New York bombing suspect's father: US 'punishing' my family

Posted at 10:11 AM, Oct 08, 2016

ISLAMABAD (AP) -- The father of New York bombing suspect Ahmad Khan Rahami said on Saturday that the FBI had made "mistake after mistake" in handling the case and is now "punishing" the family for his son's wrongdoing by barring them from traveling to the United States.

Mohammed Rahami told The Associated Press by phone that the FBI did not "do its job properly" by failing to act when he contacted investigators in 2014 with concerns his son could be a terrorist. He said he told investigators that his son had become "bad" and his personality had changed after returning from trips to Pakistan and Afghanistan.

A senior FBI official last month pushed back against the elder Rahami's claim that he warned agents about his son. FBI agents interviewed the father after a 2014 incident in which Rahami was arrested on charges - later dropped - that he stabbed one of his brothers in the leg, according to the FBI official, who insisted that Rahami's father "at no time" discussed his son's radicalization or potential interest in al-Qaida, the Taliban or their propaganda. The official wasn't authorized to discuss the case by name and spoke to AP on condition of anonymity.

Rahami said U.S. authorities recently turned back his wife and one of his sons when they tried to travel from Afghanistan to the United States. He said Ahmad Khan Rahami's wife was also refused entry into the U.S. He would not reveal where his daughter-in-law was living, but said her family is from the Pakistani city of Quetta. He urged U.S. authorities to allow his relatives to travel to the United States, saying they are law-abiding citizens.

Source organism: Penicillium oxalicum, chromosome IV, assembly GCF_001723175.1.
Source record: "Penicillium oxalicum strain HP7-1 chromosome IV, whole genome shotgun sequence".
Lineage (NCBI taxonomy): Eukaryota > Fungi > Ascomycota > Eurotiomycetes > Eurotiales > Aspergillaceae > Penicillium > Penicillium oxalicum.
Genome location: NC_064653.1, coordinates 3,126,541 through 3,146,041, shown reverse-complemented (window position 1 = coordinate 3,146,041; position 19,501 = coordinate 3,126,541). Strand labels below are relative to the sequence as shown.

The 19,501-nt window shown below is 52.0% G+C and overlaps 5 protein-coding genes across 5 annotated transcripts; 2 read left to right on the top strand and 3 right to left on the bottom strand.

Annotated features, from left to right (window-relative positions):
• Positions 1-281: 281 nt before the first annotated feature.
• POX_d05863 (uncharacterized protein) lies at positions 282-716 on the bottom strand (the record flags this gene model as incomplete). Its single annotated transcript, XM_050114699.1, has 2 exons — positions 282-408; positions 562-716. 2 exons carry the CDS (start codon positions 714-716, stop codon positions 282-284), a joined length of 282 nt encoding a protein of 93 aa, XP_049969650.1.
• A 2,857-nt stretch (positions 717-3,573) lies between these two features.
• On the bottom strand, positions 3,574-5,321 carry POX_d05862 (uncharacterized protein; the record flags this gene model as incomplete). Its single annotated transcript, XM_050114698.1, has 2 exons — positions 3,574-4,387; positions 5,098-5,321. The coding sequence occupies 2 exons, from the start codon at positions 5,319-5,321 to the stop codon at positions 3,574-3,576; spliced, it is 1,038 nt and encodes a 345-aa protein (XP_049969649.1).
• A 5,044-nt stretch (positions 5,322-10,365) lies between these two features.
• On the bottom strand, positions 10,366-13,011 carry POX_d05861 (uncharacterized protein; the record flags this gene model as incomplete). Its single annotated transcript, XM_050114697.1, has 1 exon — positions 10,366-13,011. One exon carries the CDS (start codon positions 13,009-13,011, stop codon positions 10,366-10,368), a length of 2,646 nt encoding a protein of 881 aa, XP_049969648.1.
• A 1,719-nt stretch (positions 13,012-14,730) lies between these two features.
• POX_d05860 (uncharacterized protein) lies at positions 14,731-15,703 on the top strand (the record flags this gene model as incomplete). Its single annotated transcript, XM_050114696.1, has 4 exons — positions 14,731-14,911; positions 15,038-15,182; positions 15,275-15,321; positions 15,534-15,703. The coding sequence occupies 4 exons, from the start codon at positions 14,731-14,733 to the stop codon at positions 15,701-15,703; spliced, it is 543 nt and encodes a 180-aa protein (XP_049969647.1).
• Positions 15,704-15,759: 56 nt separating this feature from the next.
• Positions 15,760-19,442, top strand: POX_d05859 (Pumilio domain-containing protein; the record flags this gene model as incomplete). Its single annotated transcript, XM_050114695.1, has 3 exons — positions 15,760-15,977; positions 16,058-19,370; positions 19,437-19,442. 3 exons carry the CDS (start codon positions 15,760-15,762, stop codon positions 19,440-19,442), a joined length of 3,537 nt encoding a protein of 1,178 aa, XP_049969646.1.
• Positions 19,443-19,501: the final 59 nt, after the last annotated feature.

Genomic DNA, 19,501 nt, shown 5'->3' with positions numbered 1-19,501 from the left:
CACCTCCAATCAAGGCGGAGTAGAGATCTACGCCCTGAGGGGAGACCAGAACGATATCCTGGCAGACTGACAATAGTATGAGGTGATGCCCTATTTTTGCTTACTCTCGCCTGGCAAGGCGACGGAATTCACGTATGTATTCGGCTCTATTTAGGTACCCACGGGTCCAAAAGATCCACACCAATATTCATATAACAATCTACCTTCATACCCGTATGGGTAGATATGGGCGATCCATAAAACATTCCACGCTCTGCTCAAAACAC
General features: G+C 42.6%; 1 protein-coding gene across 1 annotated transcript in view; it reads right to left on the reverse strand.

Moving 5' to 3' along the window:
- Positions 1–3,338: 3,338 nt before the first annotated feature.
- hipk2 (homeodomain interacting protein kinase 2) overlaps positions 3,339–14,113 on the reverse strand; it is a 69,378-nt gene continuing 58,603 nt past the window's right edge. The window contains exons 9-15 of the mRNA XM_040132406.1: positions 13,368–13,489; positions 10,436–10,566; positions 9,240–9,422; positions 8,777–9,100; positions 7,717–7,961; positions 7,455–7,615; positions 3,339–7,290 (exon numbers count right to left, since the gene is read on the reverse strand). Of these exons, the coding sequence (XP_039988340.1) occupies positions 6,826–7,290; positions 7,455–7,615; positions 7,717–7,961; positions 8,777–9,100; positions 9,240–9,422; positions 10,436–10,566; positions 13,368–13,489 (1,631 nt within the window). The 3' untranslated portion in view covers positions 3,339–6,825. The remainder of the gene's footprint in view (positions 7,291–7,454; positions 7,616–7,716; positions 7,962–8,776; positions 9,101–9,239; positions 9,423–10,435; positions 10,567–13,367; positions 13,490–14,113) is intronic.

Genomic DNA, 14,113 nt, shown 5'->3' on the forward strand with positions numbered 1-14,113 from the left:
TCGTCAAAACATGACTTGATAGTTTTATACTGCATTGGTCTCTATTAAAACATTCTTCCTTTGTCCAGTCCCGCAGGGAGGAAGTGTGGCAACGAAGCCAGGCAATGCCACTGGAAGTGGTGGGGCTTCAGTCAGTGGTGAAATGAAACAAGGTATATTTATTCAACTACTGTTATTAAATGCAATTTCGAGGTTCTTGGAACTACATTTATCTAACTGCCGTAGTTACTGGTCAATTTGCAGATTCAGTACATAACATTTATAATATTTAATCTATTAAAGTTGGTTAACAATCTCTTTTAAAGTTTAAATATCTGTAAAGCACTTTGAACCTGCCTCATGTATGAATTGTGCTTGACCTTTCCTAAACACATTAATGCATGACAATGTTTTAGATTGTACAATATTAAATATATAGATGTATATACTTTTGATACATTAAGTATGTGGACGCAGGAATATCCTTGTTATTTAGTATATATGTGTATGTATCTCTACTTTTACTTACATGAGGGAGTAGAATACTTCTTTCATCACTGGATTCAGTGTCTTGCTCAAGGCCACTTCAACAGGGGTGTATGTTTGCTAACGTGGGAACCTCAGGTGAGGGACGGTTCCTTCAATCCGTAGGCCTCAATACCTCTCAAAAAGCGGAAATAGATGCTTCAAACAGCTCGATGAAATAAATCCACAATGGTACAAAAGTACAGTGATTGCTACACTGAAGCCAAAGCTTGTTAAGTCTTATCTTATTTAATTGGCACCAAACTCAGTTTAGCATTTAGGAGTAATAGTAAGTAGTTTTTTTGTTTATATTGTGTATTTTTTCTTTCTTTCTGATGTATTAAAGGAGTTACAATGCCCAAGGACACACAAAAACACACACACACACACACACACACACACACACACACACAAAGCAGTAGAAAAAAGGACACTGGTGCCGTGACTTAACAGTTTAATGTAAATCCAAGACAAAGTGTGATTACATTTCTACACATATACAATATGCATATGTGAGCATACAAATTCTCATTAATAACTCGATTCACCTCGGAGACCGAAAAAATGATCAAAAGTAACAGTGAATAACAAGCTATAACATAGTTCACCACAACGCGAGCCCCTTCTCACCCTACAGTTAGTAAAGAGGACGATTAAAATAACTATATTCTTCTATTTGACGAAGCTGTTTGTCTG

Rahami is accused of planting bombs in New York and New Jersey that wounded 31 people last month. The Afghan-born U.S. citizen remains hospitalized with gunshot wounds after a police shootout. Prosecutors said that when he was arrested Rahami was found to be carrying a journal that praised Osama bin Laden and other militants and that fumed about what he saw as the U.S. government's killing of Muslim holy warriors.

The elder Rahami said he had been given no information on his son's condition in hospital.

He expressed his "sympathy for all those who suffered" in the blasts. "My son's bad act damaged our repute, it defamed my motherland and it caused bad impression about Islam, which stands for peace," he said.